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No Woman Farmer From Punjab Could Be ‘Kept’ In The Protests Without Her Consent

Posted: January 14, 2021

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Women farmers, especially from the farming communities of Punjab who are in the protest, cannot be ‘kept’ anywhere without their consent.

There was a saying that women in Ancient Sparta would say to their men when they went out to battle, “Come back with your shield or on it”. Meaning, “either you will win the battle, or you will die and then be carried back home on your shield”.

This song linked here, in many ways reminds one of that. Although the singer is not allowing for the more gloomy possibility; she (in my rudimentary understanding of Punjabi) assures her husband that she will turn the earth green, she can till the fields in his absence, she will water it, she will fertilise it, she has taken over all his responsibilities, to now go and fight for our rights, she will personally light his path from Dilli to Punjab with oil lamps when he comes back victorious.

The powerful voice of Gurlej Akhtar and lyrics of Bachan Bedil valourise the good wife. And if you don’t listen very closely, it’s all so sweet and so patriarchal, that our CJI and Ms.Kangana Ranaut would shed copious tears of joy at the woman ‘kept’ within the home doing housewifey things for ‘love’ as good women should.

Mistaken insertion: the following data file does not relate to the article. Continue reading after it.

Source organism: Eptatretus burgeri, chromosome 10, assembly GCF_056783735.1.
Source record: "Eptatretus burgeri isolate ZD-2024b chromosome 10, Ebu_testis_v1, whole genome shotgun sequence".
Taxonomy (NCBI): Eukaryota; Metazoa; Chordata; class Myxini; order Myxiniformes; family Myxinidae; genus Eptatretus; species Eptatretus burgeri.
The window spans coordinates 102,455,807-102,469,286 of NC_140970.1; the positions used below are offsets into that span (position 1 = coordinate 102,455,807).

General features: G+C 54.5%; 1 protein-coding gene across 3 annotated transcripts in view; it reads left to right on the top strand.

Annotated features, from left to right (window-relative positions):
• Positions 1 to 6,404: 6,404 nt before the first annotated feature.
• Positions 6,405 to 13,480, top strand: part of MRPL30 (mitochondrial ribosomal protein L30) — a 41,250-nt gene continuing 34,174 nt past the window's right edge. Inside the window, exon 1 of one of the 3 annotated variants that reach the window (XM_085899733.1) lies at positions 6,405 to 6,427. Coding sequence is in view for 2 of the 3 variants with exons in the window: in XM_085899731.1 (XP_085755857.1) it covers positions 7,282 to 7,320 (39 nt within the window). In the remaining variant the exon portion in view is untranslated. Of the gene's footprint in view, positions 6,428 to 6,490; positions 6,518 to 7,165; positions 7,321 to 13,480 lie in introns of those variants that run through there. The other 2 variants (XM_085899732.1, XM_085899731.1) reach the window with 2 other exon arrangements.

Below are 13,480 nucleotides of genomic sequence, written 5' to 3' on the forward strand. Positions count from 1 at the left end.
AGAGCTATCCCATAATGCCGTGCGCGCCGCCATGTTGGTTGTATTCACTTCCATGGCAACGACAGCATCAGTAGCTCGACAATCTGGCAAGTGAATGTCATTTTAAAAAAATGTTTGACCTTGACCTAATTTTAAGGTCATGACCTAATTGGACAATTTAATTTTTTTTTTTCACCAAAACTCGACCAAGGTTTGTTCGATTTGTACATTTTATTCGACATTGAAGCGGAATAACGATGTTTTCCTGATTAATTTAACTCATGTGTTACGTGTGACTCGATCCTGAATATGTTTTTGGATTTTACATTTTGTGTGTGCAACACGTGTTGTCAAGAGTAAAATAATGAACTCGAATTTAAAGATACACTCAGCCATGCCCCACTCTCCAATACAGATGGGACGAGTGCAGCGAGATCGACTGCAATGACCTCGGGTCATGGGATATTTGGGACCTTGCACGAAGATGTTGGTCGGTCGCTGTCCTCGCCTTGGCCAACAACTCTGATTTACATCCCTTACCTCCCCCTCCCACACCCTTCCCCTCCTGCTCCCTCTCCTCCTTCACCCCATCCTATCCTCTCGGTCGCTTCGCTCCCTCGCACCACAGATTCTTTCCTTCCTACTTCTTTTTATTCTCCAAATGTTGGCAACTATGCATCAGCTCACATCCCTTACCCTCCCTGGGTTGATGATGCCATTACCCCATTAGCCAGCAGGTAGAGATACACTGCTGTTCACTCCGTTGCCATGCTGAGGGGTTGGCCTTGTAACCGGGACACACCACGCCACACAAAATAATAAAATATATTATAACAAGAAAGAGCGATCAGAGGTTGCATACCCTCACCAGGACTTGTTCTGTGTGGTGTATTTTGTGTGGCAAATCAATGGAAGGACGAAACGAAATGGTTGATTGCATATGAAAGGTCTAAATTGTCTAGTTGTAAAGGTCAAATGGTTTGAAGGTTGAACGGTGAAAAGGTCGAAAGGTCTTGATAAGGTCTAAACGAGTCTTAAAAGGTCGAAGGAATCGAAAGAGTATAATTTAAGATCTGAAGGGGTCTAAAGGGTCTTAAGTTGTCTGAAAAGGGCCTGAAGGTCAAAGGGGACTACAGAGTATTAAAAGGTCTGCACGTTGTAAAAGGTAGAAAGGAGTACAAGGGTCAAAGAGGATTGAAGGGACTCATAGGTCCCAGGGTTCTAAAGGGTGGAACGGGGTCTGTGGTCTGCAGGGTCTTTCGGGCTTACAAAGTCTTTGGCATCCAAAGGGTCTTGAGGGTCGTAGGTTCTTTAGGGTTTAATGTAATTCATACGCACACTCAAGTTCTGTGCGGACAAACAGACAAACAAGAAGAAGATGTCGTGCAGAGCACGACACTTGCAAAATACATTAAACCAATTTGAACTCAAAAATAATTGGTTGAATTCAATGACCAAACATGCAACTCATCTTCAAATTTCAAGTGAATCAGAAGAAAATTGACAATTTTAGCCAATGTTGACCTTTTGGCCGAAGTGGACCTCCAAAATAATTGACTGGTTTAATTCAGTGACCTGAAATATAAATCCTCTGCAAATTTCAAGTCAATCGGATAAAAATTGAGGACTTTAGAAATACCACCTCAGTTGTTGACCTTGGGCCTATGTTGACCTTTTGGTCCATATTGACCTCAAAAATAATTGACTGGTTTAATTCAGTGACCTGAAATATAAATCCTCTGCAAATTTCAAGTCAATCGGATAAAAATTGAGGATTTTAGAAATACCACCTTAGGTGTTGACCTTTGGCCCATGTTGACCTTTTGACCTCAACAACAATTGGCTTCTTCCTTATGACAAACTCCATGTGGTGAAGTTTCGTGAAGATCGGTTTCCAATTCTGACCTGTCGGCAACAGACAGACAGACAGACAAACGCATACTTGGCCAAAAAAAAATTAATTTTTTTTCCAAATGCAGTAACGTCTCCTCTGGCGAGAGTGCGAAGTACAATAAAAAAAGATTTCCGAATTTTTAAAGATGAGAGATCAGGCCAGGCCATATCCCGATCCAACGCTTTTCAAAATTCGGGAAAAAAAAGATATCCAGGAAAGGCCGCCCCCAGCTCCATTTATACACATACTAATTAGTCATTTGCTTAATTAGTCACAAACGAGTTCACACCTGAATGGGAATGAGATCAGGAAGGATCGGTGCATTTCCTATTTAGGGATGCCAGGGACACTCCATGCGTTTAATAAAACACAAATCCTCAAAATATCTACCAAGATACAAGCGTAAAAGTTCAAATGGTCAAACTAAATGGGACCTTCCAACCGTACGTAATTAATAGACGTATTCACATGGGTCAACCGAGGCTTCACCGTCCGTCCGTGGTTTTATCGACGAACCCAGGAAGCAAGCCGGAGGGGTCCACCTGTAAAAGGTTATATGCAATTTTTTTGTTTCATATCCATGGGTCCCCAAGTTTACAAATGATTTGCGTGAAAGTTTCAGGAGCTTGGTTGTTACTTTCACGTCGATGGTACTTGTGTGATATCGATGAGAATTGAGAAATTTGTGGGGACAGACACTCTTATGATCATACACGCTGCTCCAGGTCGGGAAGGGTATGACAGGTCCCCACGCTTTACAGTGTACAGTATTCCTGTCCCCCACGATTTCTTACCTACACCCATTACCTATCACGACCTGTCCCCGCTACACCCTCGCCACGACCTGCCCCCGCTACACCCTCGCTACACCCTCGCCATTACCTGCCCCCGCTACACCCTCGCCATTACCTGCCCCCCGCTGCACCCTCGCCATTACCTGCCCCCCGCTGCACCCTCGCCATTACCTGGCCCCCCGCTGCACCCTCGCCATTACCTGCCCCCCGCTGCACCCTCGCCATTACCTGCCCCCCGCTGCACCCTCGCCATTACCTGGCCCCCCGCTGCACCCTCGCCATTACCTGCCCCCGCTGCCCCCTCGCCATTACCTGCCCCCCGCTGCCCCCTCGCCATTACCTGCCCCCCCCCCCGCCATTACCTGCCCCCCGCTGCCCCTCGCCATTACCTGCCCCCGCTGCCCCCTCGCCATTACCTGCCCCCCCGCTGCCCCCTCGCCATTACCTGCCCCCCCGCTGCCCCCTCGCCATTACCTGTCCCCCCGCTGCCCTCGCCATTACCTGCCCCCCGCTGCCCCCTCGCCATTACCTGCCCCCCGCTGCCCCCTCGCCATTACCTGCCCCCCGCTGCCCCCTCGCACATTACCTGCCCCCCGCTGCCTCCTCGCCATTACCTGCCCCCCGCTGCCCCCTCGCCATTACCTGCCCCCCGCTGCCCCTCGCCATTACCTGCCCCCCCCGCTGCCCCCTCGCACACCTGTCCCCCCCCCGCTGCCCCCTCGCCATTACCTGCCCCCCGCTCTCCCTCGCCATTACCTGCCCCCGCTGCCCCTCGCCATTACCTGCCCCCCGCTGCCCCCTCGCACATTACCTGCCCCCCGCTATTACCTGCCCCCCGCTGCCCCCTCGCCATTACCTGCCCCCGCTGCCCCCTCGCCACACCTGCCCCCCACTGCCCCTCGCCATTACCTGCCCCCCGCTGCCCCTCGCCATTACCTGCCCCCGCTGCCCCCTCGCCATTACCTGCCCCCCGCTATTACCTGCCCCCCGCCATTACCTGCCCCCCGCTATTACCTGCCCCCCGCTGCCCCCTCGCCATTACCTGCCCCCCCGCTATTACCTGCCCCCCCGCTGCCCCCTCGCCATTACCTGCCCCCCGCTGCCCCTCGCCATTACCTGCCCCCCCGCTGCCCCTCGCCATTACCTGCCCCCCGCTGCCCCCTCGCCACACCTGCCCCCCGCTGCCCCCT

Except neither women of Sparta nor the women of Punjab can be kept anywhere without their explicit consent. Sparta was an aberration in Ancient Greece. The women were educated, they were trained in martial arts, in sports and fitness, Sparta produced many women Olympians in ancient times. They had the right to their own property, they defended their country against aggressors when the war came to their doorsteps. This “come back with your shield or on it” was no fond goodbye, it was a challenge to their husbands who were trained to be soldiers from the age of seven.

Women of Punjab (and the rest of the country) form the bulwark of agricultural labour. According to Oxfam (2013), around 80 per cent of farm work is undertaken by women in India. However, they own only 13 per cent of the land.

The CJI’s disingenuous comment that the “women are being ‘kept’ (at the protest sites)” is the exact toxic reflection of the invisibility and lack of recognition that our women farmers have to endure in the patriarchal, patrilocal set up where women have duties, just not the rights.

As Gurlej Akhtar sings of the good wife, she also elucidates the list of a woman farmer’s work of sowing, transplanting, watering, applying manure and pesticides, harvesting, threshing, winnowing, and the allied work of cattle-rearing and taking the produce to the markets. Add to this, the full time job of house work, being the primary parent and educator of the children and caregiver of the elderly.

Listen deeper, Hon.CJI, to the song of the woman farmer. You will know that she cannot be kept, you and your country will fall apart if she decides not to be kept.

Image: YouTube

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